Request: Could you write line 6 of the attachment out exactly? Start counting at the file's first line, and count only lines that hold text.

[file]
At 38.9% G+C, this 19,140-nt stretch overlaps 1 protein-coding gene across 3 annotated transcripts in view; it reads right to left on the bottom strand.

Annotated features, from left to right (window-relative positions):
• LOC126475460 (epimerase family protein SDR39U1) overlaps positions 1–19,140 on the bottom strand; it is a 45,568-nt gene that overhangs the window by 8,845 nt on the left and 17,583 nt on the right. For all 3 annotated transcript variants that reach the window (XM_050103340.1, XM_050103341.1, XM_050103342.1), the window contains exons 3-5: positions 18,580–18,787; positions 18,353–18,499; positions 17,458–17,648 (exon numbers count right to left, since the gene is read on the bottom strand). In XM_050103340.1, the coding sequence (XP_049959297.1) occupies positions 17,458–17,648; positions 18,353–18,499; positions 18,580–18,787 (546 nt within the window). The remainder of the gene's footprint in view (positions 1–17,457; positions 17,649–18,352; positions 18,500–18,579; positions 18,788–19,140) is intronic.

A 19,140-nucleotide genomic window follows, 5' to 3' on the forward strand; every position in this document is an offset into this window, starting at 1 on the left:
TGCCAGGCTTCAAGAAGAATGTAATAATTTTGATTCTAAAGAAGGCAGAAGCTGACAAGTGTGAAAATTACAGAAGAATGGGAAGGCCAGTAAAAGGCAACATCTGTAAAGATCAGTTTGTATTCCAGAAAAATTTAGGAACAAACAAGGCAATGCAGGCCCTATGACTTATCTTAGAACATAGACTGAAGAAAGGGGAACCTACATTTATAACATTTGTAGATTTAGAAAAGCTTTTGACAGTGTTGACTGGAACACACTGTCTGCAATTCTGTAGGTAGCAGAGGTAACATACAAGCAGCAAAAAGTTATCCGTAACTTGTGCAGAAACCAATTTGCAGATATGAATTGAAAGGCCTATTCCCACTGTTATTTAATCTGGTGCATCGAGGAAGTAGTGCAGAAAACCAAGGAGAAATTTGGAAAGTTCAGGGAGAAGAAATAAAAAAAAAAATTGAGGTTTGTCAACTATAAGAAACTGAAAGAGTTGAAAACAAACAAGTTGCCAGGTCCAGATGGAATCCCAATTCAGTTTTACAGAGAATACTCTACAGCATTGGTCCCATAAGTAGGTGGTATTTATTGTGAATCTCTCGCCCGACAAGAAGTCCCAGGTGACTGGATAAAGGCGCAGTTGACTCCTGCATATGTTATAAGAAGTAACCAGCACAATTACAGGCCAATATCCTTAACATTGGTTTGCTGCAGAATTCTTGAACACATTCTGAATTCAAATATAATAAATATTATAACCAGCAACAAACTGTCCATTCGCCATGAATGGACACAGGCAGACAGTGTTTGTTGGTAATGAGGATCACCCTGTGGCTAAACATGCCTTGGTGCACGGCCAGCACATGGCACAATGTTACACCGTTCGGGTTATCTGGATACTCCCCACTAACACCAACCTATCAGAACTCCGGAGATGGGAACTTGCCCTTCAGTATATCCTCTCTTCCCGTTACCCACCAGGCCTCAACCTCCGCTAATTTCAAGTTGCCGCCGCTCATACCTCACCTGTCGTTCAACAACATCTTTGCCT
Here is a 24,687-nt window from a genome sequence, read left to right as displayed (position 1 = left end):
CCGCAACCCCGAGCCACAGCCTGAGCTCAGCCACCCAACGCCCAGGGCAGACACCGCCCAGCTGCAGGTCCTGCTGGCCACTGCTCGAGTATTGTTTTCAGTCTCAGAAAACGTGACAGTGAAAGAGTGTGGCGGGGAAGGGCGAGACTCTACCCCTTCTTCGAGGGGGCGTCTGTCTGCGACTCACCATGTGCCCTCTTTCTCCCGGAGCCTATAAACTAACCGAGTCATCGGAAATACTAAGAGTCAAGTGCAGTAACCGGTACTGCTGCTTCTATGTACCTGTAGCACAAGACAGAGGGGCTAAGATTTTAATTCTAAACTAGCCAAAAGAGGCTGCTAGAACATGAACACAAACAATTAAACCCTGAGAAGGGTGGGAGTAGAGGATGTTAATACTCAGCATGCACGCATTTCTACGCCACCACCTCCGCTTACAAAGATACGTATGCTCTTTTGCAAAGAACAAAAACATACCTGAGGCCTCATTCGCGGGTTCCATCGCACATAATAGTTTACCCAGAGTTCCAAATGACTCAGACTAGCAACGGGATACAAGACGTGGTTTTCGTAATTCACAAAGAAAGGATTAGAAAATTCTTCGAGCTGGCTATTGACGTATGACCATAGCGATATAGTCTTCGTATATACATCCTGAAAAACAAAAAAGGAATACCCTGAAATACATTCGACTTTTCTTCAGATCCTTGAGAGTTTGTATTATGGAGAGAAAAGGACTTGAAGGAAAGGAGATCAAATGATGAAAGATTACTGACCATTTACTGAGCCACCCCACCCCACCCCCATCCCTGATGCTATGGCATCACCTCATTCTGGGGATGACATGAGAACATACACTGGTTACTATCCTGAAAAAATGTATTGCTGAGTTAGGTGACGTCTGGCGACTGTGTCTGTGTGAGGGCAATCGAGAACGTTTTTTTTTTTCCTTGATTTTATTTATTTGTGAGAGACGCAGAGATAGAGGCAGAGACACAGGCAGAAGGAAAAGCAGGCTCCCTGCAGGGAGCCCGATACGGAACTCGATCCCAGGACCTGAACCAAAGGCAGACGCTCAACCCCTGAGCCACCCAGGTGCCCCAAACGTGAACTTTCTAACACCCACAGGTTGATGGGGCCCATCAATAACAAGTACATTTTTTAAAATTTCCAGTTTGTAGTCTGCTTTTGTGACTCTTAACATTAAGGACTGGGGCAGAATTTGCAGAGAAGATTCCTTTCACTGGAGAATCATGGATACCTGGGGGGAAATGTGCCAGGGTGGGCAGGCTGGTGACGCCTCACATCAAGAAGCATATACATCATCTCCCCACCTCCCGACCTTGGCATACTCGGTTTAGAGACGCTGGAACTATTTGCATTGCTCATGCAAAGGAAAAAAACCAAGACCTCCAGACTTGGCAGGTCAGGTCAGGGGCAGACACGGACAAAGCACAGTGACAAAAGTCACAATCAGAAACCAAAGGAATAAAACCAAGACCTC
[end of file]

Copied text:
Here is a 24,687-nt window from a genome sequence, read left to right as displayed (position 1 = left end):